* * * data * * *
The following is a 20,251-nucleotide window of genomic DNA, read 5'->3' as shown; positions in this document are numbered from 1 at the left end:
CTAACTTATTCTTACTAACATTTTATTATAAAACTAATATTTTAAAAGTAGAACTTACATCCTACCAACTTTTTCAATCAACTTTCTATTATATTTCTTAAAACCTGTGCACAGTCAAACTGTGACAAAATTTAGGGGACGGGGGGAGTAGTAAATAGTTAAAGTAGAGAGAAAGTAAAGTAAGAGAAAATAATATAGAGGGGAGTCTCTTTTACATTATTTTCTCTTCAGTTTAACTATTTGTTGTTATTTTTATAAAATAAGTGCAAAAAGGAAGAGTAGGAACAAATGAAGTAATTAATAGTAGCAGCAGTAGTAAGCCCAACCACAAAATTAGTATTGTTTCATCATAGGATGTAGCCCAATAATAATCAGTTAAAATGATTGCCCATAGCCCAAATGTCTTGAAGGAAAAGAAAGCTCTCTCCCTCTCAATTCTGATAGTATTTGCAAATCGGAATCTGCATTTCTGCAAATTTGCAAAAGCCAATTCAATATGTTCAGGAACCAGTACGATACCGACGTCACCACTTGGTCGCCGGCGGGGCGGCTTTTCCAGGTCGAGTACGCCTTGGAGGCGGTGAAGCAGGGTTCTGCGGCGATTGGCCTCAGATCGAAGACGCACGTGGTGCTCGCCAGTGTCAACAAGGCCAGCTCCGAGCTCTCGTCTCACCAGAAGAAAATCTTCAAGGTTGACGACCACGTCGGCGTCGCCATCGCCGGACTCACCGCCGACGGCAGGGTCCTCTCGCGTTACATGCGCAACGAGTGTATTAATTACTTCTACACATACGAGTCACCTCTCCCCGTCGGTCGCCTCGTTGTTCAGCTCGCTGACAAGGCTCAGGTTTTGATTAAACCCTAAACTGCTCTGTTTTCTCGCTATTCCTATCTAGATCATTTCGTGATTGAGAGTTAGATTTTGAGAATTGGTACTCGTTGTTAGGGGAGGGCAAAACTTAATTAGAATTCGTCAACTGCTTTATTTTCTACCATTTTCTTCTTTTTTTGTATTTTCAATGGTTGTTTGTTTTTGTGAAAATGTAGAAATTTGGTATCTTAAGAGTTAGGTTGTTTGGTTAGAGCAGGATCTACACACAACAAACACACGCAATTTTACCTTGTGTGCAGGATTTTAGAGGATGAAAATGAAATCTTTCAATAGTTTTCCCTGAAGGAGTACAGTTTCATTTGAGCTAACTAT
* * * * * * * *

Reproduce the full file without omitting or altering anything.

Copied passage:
The following is a 20,251-nucleotide window of genomic DNA, read 5'->3' as shown; positions in this document are numbered from 1 at the left end:
CTAACTTATTCTTACTAACATTTTATTATAAAACTAATATTTTAAAAGTAGAACTTACATCCTACCAACTTTTTCAATCAACTTTCTATTATATTTCTTAAAACCTGTGCACAGTCAAACTGTGACAAAATTTAGGGGACGGGGGGAGTAGTAAATAGTTAAAGTAGAGAGAAAGTAAAGTAAGAGAAAATAATATAGAGGGGAGTCTCTTTTACATTATTTTCTCTTCAGTTTAACTATTTGTTGTTATTTTTATAAAATAAGTGCAAAAAGGAAGAGTAGGAACAAATGAAGTAATTAATAGTAGCAGCAGTAGTAAGCCCAACCACAAAATTAGTATTGTTTCATCATAGGATGTAGCCCAATAATAATCAGTTAAAATGATTGCCCATAGCCCAAATGTCTTGAAGGAAAAGAAAGCTCTCTCCCTCTCAATTCTGATAGTATTTGCAAATCGGAATCTGCATTTCTGCAAATTTGCAAAAGCCAATTCAATATGTTCAGGAACCAGTACGATACCGACGTCACCACTTGGTCGCCGGCGGGGCGGCTTTTCCAGGTCGAGTACGCCTTGGAGGCGGTGAAGCAGGGTTCTGCGGCGATTGGCCTCAGATCGAAGACGCACGTGGTGCTCGCCAGTGTCAACAAGGCCAGCTCCGAGCTCTCGTCTCACCAGAAGAAAATCTTCAAGGTTGACGACCACGTCGGCGTCGCCATCGCCGGACTCACCGCCGACGGCAGGGTCCTCTCGCGTTACATGCGCAACGAGTGTATTAATTACTTCTACACATACGAGTCACCTCTCCCCGTCGGTCGCCTCGTTGTTCAGCTCGCTGACAAGGCTCAGGTTTTGATTAAACCCTAAACTGCTCTGTTTTCTCGCTATTCCTATCTAGATCATTTCGTGATTGAGAGTTAGATTTTGAGAATTGGTACTCGTTGTTAGGGGAGGGCAAAACTTAATTAGAATTCGTCAACTGCTTTATTTTCTACCATTTTCTTCTTTTTTTGTATTTTCAATGGTTGTTTGTTTTTGTGAAAATGTAGAAATTTGGTATCTTAAGAGTTAGGTTGTTTGGTTAGAGCAGGATCTACACACAACAAACACACGCAATTTTACCTTGTGTGCAGGATTTTAGAGGATGAAAATGAAATCTTTCAATAGTTTTCCCTGAAGGAGTACAGTTTCATTTGAGCTAACTAT